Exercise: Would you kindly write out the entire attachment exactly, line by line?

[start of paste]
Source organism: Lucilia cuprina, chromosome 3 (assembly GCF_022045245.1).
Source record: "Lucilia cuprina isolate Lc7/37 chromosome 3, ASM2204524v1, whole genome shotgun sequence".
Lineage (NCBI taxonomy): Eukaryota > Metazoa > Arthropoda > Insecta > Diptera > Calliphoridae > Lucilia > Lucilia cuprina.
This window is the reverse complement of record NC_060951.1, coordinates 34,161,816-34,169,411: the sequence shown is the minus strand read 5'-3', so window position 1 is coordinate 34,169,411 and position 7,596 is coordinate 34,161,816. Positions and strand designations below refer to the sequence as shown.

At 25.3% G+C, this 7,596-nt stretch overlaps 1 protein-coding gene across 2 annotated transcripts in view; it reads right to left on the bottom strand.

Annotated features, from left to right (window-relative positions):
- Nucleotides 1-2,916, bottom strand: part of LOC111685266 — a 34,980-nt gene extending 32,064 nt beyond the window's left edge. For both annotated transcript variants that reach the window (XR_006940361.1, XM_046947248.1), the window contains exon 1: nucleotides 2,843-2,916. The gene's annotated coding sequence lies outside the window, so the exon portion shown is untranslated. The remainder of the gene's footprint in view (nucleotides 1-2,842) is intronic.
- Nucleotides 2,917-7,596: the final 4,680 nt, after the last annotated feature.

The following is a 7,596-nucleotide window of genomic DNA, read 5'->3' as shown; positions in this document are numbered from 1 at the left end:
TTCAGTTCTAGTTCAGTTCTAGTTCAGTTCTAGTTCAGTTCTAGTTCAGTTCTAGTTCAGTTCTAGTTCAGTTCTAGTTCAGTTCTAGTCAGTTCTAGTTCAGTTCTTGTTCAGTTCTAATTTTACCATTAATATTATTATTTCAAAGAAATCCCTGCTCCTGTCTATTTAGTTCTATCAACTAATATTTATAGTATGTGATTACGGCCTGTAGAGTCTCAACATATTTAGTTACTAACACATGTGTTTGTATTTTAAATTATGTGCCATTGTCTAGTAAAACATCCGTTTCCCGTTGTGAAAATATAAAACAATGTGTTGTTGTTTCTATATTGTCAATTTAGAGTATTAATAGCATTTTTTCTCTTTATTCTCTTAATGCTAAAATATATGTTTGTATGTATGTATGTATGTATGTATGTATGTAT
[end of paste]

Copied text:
Source organism: Lucilia cuprina, chromosome 3 (assembly GCF_022045245.1).
Source record: "Lucilia cuprina isolate Lc7/37 chromosome 3, ASM2204524v1, whole genome shotgun sequence".
Lineage (NCBI taxonomy): Eukaryota > Metazoa > Arthropoda > Insecta > Diptera > Calliphoridae > Lucilia > Lucilia cuprina.
This window is the reverse complement of record NC_060951.1, coordinates 34,161,816-34,169,411: the sequence shown is the minus strand read 5'-3', so window position 1 is coordinate 34,169,411 and position 7,596 is coordinate 34,161,816. Positions and strand designations below refer to the sequence as shown.

At 25.3% G+C, this 7,596-nt stretch overlaps 1 protein-coding gene across 2 annotated transcripts in view; it reads right to left on the bottom strand.

Annotated features, from left to right (window-relative positions):
- Nucleotides 1-2,916, bottom strand: part of LOC111685266 — a 34,980-nt gene extending 32,064 nt beyond the window's left edge. For both annotated transcript variants that reach the window (XR_006940361.1, XM_046947248.1), the window contains exon 1: nucleotides 2,843-2,916. The gene's annotated coding sequence lies outside the window, so the exon portion shown is untranslated. The remainder of the gene's footprint in view (nucleotides 1-2,842) is intronic.
- Nucleotides 2,917-7,596: the final 4,680 nt, after the last annotated feature.

The following is a 7,596-nucleotide window of genomic DNA, read 5'->3' as shown; positions in this document are numbered from 1 at the left end:
TTCAGTTCTAGTTCAGTTCTAGTTCAGTTCTAGTTCAGTTCTAGTTCAGTTCTAGTTCAGTTCTAGTTCAGTTCTAGTTCAGTTCTAGTCAGTTCTAGTTCAGTTCTTGTTCAGTTCTAATTTTACCATTAATATTATTATTTCAAAGAAATCCCTGCTCCTGTCTATTTAGTTCTATCAACTAATATTTATAGTATGTGATTACGGCCTGTAGAGTCTCAACATATTTAGTTACTAACACATGTGTTTGTATTTTAAATTATGTGCCATTGTCTAGTAAAACATCCGTTTCCCGTTGTGAAAATATAAAACAATGTGTTGTTGTTTCTATATTGTCAATTTAGAGTATTAATAGCATTTTTTCTCTTTATTCTCTTAATGCTAAAATATATGTTTGTATGTATGTATGTATGTATGTATGTATGTAT